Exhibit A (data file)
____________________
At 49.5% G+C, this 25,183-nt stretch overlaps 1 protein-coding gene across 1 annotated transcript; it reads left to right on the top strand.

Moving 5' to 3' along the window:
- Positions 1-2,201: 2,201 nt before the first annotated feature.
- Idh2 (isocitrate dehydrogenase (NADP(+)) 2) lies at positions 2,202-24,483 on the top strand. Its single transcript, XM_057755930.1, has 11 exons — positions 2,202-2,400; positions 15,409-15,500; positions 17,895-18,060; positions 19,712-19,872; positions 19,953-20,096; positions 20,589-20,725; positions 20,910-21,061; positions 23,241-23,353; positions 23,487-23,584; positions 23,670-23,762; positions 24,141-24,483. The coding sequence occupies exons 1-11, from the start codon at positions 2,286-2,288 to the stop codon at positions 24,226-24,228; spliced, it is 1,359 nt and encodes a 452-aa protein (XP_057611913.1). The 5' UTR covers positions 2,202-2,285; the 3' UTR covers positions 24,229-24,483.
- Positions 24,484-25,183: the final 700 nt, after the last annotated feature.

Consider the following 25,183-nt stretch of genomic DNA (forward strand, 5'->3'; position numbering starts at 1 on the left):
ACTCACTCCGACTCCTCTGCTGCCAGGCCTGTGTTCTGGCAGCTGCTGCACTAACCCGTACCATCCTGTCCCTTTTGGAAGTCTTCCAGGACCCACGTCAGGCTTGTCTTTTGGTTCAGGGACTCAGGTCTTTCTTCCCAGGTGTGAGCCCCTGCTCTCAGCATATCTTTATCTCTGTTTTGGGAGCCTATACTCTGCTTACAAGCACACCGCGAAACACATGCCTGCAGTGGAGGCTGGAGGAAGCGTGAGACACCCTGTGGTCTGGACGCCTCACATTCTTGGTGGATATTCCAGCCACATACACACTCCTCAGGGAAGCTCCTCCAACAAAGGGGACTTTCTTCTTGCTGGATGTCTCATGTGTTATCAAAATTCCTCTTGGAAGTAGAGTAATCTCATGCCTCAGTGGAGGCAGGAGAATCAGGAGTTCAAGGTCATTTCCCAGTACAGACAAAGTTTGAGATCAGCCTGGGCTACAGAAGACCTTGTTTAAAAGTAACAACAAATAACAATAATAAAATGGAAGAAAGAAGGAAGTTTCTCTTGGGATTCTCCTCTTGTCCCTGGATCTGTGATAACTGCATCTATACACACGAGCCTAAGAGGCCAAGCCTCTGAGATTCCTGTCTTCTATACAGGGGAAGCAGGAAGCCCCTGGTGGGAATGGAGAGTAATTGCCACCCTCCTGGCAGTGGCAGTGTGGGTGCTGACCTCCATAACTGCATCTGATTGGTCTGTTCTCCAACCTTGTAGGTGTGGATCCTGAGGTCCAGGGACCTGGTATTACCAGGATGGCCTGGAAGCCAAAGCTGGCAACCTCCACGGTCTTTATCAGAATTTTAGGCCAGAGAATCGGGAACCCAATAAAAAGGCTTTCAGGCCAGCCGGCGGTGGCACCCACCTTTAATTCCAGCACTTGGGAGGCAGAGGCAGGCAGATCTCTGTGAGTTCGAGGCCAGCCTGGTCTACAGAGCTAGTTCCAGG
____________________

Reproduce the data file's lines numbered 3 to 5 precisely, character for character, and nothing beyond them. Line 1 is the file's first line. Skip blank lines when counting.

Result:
- Positions 1-2,201: 2,201 nt before the first annotated feature.
- Idh2 (isocitrate dehydrogenase (NADP(+)) 2) lies at positions 2,202-24,483 on the top strand. Its single transcript, XM_057755930.1, has 11 exons — positions 2,202-2,400; positions 15,409-15,500; positions 17,895-18,060; positions 19,712-19,872; positions 19,953-20,096; positions 20,589-20,725; positions 20,910-21,061; positions 23,241-23,353; positions 23,487-23,584; positions 23,670-23,762; positions 24,141-24,483. The coding sequence occupies exons 1-11, from the start codon at positions 2,286-2,288 to the stop codon at positions 24,226-24,228; spliced, it is 1,359 nt and encodes a 452-aa protein (XP_057611913.1). The 5' UTR covers positions 2,202-2,285; the 3' UTR covers positions 24,229-24,483.
- Positions 24,484-25,183: the final 700 nt, after the last annotated feature.